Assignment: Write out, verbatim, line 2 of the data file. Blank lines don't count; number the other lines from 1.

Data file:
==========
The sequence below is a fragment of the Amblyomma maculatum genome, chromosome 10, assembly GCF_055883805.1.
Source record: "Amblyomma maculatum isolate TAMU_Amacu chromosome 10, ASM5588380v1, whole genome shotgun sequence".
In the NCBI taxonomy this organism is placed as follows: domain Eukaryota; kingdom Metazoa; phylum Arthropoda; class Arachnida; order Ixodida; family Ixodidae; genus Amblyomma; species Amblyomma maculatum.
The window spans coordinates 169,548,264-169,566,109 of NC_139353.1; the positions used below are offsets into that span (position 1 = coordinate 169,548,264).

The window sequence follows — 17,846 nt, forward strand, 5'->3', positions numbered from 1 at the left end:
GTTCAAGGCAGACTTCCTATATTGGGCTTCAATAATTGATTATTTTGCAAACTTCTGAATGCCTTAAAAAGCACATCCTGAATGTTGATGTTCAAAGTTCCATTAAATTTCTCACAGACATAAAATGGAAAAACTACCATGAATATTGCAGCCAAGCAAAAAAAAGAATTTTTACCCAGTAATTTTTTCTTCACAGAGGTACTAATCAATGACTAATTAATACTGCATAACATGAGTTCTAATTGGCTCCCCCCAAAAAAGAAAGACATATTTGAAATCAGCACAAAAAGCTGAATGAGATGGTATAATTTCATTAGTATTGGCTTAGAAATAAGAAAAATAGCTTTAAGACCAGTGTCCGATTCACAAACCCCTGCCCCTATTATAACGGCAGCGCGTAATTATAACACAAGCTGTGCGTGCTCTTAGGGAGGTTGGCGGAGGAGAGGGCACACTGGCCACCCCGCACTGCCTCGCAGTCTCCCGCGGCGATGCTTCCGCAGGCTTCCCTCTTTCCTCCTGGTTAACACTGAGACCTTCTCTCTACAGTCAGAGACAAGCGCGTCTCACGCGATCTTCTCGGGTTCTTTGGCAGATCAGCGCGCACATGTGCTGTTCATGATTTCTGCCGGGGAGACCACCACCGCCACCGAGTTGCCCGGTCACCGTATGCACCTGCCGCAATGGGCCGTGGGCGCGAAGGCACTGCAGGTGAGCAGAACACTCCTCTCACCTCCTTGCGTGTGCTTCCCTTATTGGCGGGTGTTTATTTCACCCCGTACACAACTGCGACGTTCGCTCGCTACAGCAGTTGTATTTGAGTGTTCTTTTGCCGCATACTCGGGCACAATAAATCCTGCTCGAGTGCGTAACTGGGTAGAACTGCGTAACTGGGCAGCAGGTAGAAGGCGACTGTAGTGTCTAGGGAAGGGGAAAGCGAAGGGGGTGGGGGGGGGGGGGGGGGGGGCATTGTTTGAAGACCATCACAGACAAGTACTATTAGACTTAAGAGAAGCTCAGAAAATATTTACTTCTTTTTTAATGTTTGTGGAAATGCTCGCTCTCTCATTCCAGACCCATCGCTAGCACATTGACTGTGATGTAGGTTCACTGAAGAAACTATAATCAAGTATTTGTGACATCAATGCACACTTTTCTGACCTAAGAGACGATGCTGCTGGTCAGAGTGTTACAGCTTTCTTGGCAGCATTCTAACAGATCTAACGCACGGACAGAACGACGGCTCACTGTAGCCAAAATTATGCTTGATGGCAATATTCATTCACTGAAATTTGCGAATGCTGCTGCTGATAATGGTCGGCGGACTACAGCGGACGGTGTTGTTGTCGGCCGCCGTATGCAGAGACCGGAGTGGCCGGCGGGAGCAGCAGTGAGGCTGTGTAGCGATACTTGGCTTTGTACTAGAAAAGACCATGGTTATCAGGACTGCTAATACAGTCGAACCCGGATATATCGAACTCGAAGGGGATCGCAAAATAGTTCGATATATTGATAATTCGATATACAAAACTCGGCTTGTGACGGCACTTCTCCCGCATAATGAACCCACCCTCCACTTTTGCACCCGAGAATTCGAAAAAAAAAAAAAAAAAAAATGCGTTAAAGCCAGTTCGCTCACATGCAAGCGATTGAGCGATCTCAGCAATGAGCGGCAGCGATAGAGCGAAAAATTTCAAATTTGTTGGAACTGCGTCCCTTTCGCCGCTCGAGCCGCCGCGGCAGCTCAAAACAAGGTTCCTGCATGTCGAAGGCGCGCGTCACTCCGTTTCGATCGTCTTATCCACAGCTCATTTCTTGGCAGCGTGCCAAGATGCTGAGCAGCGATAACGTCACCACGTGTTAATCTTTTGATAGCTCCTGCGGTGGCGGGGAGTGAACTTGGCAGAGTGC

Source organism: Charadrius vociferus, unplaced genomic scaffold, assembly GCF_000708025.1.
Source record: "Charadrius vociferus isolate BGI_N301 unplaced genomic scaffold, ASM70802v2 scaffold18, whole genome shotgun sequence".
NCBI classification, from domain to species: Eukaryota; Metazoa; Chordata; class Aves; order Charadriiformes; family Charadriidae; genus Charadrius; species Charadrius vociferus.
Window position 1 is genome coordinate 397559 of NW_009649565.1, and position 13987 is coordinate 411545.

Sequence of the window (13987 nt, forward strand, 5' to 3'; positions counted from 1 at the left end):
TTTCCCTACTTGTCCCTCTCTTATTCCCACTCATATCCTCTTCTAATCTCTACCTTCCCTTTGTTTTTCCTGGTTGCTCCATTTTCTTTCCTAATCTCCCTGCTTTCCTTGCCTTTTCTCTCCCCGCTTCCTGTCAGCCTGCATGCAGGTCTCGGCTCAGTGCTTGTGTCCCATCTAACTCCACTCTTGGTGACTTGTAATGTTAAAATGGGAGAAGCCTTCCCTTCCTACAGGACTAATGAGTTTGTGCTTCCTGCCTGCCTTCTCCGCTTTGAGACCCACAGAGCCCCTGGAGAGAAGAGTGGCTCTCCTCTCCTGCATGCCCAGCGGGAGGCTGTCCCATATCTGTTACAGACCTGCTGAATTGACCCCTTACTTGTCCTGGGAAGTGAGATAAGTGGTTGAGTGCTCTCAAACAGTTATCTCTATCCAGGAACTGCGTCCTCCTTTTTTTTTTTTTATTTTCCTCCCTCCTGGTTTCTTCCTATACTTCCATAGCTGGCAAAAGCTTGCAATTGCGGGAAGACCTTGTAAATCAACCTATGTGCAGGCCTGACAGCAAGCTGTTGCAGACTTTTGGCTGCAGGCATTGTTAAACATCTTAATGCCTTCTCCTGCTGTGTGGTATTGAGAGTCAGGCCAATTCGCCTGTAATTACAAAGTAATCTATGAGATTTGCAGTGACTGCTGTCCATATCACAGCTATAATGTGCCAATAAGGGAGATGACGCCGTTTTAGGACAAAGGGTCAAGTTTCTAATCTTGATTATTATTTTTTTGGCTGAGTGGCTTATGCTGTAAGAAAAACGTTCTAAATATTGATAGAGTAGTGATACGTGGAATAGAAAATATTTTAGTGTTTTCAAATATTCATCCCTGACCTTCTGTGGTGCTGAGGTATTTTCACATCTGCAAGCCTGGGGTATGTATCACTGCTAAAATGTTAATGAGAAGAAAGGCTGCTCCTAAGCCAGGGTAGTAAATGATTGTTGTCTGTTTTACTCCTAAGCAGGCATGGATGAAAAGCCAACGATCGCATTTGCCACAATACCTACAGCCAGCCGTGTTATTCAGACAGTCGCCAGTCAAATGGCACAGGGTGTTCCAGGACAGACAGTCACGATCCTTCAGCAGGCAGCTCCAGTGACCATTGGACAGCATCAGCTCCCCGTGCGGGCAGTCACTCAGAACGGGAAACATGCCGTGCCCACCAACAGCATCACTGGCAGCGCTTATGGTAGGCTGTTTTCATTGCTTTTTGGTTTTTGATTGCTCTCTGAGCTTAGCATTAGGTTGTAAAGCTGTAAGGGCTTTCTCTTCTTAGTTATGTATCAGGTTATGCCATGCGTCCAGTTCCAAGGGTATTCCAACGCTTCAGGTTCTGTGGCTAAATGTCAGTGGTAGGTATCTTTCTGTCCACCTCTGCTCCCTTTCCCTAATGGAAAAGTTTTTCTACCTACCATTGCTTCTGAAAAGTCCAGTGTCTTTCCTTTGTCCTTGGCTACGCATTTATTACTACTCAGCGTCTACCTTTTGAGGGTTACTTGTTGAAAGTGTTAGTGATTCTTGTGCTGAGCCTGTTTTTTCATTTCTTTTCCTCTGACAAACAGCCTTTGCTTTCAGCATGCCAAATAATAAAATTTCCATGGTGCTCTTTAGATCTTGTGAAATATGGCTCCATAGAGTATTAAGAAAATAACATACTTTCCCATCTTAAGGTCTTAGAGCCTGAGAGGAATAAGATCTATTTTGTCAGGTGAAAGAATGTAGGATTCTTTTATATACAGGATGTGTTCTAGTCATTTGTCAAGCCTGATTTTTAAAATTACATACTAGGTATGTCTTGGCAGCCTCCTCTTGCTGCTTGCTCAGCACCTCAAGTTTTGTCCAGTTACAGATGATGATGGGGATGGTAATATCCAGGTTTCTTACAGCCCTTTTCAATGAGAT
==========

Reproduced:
Source record: "Amblyomma maculatum isolate TAMU_Amacu chromosome 10, ASM5588380v1, whole genome shotgun sequence".